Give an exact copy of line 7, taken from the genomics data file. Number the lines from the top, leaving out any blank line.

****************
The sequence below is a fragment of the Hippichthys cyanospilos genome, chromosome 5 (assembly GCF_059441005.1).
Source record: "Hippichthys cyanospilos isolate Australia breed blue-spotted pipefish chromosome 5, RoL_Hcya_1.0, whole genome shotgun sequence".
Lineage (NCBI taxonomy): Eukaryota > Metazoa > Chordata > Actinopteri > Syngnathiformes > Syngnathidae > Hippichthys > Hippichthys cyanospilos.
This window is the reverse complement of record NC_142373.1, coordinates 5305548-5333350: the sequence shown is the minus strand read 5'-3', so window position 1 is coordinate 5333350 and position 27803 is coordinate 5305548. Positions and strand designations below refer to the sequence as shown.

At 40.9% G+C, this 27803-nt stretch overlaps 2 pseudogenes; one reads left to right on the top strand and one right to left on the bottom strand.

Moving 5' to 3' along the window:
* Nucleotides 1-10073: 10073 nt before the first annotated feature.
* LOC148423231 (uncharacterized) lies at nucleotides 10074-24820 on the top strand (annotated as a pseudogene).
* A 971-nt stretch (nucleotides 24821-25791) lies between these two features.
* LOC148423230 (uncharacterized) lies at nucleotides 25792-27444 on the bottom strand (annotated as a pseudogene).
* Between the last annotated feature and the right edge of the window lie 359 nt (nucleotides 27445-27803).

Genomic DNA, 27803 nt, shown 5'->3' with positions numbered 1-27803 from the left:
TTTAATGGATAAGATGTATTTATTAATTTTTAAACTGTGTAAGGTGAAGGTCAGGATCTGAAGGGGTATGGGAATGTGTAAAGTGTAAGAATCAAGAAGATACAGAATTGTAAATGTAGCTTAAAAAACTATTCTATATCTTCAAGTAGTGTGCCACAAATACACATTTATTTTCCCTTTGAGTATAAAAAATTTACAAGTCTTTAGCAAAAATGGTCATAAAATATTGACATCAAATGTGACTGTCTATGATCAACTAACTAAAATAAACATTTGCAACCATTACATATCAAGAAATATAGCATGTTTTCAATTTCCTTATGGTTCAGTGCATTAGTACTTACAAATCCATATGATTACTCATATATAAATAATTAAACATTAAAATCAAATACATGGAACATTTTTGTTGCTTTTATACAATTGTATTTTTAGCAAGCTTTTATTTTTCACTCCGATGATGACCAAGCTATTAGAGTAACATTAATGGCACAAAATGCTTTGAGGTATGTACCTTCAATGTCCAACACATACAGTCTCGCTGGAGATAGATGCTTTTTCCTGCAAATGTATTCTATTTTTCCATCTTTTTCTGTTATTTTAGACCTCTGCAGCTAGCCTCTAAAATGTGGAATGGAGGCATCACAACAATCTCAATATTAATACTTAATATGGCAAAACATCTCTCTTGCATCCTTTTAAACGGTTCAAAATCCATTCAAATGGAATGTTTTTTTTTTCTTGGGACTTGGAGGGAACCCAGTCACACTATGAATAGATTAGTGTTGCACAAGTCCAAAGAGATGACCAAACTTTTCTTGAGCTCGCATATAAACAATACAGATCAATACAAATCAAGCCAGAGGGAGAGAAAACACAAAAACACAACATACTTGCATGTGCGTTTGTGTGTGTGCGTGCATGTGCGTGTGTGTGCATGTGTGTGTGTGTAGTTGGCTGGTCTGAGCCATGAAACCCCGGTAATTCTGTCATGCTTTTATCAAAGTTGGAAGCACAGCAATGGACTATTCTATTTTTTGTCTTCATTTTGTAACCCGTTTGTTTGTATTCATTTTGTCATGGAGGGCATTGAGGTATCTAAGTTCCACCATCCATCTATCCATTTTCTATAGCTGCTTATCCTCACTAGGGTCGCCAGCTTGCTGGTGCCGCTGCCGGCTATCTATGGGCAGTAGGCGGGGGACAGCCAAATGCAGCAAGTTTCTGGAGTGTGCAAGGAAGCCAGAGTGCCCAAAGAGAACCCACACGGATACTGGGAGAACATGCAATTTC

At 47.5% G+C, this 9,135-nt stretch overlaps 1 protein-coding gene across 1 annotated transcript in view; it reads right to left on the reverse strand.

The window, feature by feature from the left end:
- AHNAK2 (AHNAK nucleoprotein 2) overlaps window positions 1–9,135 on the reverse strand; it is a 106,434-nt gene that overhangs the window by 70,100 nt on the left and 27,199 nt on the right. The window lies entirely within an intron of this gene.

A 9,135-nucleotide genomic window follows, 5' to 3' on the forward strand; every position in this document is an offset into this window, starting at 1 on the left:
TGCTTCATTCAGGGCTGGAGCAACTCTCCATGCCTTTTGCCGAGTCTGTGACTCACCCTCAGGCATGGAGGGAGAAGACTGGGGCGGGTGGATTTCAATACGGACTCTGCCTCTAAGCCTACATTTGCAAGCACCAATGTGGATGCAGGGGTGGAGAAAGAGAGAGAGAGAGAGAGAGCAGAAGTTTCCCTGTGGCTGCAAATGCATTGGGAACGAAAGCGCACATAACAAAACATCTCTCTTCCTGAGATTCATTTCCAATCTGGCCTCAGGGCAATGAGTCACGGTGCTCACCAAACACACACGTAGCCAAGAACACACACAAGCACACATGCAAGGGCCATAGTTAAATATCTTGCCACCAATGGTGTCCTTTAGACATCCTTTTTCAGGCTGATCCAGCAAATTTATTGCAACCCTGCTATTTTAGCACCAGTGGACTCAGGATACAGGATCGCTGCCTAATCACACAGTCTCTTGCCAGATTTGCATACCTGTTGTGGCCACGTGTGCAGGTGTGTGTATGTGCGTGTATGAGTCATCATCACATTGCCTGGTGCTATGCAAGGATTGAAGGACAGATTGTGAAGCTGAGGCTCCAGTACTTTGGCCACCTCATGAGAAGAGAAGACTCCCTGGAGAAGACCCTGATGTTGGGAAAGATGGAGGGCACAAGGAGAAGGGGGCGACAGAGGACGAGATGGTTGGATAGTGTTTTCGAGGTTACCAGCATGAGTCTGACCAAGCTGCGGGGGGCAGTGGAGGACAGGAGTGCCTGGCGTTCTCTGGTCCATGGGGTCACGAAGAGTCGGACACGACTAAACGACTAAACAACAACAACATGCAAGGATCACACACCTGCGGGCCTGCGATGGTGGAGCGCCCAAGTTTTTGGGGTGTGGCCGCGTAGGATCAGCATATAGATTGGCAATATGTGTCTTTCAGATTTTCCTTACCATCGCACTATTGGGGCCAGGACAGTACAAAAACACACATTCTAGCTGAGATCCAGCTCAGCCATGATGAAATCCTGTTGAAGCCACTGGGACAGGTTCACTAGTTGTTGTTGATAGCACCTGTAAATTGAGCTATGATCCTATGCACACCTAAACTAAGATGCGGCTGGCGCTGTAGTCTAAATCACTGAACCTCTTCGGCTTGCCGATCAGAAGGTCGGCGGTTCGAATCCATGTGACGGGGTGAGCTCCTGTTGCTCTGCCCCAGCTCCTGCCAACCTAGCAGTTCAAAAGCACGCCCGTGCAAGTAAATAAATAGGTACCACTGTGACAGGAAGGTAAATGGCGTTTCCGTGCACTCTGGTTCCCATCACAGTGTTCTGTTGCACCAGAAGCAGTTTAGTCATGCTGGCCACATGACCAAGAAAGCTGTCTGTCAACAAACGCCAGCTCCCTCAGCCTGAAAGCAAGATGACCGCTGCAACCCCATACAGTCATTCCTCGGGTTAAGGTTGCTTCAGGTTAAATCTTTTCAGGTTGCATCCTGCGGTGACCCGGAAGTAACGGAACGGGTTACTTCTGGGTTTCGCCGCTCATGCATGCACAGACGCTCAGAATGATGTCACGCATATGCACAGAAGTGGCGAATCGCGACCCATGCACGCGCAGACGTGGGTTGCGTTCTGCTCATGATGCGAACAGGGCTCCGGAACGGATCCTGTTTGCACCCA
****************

* Nucleotides 1-10073: 10073 nt before the first annotated feature.